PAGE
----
An Integer (from the Latin 'integer' meaning "whole") is colloquially defined as a number that can be written without a fractional component. For example, 21, 4, 0, and -2048 are integers, while 9.75, 5 1/2, and sq. rt. 2 are not.

The set of integers consists of zero (0), the positive natural numbers (1, 2, 3, ...), also called whole numbers or counting numbers, add their additive inverses (the negative integers, i.e., -1, -2, -3, ...). The set of integers is often denoted by the boldface (Z) or blackboard (Z) letter "Z" standing originally for the German word 'Zahlen' (numbers).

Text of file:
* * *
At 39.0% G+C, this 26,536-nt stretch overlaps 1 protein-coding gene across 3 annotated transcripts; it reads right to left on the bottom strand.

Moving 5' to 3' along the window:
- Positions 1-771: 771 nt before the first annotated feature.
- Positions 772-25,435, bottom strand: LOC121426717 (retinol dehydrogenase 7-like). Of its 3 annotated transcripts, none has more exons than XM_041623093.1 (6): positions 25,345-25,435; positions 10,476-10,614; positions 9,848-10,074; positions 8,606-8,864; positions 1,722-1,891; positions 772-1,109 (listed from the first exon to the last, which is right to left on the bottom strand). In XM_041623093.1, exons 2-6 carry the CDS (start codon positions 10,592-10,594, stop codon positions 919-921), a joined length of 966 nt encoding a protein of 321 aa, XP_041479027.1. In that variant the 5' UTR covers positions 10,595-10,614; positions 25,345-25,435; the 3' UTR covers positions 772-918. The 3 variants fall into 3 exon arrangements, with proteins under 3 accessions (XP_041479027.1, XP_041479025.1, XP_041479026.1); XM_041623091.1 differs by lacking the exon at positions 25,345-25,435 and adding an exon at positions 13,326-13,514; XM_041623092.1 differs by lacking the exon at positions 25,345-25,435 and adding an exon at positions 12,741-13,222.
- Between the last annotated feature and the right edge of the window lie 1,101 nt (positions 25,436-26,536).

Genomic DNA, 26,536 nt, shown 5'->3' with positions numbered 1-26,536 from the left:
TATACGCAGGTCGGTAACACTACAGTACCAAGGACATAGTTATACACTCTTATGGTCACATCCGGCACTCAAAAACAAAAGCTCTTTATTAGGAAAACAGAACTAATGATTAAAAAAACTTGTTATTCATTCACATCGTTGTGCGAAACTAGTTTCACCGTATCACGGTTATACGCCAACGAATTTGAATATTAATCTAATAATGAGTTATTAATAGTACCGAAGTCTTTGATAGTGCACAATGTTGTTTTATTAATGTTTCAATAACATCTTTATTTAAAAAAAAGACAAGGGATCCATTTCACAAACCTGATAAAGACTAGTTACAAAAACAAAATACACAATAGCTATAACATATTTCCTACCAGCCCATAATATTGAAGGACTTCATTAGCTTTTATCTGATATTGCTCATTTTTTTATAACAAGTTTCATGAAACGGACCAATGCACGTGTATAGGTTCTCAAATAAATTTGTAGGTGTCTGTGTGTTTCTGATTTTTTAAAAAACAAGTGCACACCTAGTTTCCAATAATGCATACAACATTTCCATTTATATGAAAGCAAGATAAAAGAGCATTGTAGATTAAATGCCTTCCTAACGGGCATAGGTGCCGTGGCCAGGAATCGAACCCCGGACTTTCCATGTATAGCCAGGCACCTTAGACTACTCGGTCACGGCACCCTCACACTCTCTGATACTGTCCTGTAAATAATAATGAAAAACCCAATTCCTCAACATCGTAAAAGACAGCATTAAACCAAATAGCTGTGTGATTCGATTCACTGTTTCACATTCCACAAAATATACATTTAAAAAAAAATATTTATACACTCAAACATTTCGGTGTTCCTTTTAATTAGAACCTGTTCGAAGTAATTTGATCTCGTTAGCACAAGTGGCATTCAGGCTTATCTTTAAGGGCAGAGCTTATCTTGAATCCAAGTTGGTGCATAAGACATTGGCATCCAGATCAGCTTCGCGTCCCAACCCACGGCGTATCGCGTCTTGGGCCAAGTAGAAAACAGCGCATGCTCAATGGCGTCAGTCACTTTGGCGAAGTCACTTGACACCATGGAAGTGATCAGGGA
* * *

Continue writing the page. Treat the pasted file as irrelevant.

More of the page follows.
"Z" is a subset of the set of all rational numbers Q, which in turn is a subset of the real numbers R. Like the natural numbers, Z is countably infinite.

The integers form the smallest group and the smallest ring containing the real numbers. In the algebraic number theory, the integers are sometimes qualified as rational integers to distinguish them from the more general algebraic integers. In fact, (rational) integers are algebraic integers that are also rational numbers.

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